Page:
But it's what happened later that moves Preyor's story from just another instance of what-the-hell-are-we-doing-killing-these-people to 
We're fucking doing what?  You're shitting me!
See, his mom might have abused the hell out of him, might have tried to kill him, even.  But that was -- how can I put this delicately? Got it. --  That was her job.  Wasn't the state's business to kill him.

And so, unhappy (and rightly so) with the representation her son had received, she decided to try hiring a lawyer.  Her first thought was Johnnie Cochran.  After all, he got OJ off.  Turned out he was dead.  Then there was some local guy who said he'd need 150 grand which was waaay more than she could raise.  But soon she heard about one Phillip Jefferson who'd allegedly won a murder case one time.    

She met with Jefferson.  He was, she said, "very well presented and groomed."  And he "talked about how impressive he was to juries."  Oh, and he'd take the case for $20,000.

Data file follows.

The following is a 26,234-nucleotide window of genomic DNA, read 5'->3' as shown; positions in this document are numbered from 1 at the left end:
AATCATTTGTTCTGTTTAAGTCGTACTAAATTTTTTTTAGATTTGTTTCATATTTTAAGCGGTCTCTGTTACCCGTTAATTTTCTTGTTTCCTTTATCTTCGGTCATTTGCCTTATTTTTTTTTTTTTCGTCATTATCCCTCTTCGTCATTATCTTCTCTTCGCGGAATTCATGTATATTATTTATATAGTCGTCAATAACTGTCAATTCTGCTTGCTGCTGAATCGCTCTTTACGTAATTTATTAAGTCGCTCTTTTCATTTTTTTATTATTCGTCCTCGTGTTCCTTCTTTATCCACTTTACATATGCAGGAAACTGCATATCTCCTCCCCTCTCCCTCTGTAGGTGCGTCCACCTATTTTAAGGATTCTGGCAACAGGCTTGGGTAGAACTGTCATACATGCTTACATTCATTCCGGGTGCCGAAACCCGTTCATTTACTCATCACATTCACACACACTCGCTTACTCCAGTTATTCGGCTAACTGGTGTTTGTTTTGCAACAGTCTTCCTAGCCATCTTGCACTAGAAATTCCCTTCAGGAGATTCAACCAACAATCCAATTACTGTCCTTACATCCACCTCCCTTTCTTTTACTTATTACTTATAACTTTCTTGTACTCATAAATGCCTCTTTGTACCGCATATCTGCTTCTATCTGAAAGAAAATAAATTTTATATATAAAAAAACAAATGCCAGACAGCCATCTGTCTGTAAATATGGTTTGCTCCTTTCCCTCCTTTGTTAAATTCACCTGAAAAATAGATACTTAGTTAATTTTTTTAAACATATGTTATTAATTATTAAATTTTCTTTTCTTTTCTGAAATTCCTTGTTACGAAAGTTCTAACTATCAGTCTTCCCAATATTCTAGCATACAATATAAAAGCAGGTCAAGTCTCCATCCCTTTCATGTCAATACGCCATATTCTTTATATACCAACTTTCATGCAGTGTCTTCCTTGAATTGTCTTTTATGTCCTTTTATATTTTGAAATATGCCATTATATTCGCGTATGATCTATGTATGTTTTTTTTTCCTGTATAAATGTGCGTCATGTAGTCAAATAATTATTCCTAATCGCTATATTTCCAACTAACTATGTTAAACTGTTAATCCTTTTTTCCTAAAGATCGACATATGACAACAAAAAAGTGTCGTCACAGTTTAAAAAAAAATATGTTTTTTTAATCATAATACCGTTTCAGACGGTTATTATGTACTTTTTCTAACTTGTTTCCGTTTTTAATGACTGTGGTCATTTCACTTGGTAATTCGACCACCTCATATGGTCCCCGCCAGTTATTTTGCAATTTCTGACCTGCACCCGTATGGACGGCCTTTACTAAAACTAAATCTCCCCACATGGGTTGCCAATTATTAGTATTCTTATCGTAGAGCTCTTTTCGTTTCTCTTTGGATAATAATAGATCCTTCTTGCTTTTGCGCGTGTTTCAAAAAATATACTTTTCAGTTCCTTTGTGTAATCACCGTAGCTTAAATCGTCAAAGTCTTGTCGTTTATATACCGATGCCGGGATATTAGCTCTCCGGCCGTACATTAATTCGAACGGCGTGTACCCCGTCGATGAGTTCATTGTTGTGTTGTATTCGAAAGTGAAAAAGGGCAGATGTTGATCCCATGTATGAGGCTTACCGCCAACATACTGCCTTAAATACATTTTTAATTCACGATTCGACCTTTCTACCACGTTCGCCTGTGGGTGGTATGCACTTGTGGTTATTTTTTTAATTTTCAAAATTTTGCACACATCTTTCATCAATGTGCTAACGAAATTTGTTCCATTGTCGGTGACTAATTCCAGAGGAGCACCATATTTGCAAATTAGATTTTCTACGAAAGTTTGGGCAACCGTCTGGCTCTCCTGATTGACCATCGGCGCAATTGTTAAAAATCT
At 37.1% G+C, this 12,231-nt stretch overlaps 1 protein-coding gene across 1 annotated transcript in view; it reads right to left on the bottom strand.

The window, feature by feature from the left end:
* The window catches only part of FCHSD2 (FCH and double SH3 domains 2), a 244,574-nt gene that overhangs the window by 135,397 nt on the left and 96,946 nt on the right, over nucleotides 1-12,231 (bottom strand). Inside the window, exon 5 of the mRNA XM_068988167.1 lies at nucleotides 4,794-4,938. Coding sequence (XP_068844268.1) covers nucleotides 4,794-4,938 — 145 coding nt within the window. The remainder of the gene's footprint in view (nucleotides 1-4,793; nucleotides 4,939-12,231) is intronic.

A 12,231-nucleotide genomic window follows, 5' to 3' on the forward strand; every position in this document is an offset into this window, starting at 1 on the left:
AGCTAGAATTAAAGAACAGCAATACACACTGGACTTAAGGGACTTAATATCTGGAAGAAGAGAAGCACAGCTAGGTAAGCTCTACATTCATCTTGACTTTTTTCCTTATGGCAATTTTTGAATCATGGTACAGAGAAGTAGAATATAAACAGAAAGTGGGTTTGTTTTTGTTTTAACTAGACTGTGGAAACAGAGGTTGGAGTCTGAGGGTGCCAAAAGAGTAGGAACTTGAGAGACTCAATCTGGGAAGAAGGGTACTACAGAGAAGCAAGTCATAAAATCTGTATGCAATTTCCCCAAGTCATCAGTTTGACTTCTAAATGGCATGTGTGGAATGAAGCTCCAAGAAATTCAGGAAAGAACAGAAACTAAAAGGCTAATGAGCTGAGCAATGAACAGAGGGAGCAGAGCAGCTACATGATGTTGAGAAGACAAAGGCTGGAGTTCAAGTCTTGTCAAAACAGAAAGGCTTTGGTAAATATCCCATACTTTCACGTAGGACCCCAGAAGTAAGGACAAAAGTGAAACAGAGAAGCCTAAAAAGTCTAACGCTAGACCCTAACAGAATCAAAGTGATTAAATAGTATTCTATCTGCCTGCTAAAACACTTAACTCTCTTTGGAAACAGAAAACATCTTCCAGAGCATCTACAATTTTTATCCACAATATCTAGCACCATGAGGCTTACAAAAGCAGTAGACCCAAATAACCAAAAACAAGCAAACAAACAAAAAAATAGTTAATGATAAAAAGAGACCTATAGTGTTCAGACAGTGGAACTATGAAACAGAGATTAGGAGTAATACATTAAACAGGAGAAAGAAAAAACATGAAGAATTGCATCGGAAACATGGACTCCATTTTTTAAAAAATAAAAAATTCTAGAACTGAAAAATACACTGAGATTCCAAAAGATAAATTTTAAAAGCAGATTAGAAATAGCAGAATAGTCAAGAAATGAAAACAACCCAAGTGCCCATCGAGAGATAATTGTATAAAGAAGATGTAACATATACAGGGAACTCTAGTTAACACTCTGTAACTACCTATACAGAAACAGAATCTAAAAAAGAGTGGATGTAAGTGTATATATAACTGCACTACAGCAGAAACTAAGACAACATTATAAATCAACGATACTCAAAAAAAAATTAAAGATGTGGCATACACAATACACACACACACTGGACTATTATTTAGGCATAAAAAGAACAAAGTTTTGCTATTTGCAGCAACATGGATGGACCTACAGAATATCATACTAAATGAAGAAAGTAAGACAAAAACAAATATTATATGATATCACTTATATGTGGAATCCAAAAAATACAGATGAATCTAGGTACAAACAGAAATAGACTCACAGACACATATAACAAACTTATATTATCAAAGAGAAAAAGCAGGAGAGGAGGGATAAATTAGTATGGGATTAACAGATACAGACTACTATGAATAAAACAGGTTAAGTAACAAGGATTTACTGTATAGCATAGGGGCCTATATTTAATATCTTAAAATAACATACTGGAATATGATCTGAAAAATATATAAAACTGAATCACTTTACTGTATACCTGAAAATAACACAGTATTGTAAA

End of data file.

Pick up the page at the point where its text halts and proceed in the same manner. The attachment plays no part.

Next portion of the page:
Bingo!

Just one snag.   He said he was "retired," and while he'd come out of retirement if there was a hearing, in the meantime he'd work with Brandy Estelle - a Los Angeles attorney he knew.  She'd put her name on the papers, but he'd be the power behind the titular throne.  Oh, and don't mention my name to anyone, please.

And so. . . . 

Of course, it turns out that Jefferson's "retirement" was involuntary.  He'd been disbarred.  Brandy?  Hey, she was a real estate lawyer.  But what the hell.  If you can vet a contract for the sale of a home, surely you can fight a death sentence in Texas.  After all, you've got a computer.

Brandy had a computer all right.  And she used it to do absolutely first rate legal research.  After all, capital law is hard.  You want to do the best.  

You could go to seminars, work with the top folks (who are, by the way, remarkably willing to help in these cases).  You could do hours and hours and hours of research on one of the main legal databases, Lexis or Westlaw, read the cases, learn the field.  Or you could skip all that and go to the best of all sources to understand how to work the intricacies of Texas capital post-trial procedure while investigating the hell out of the case.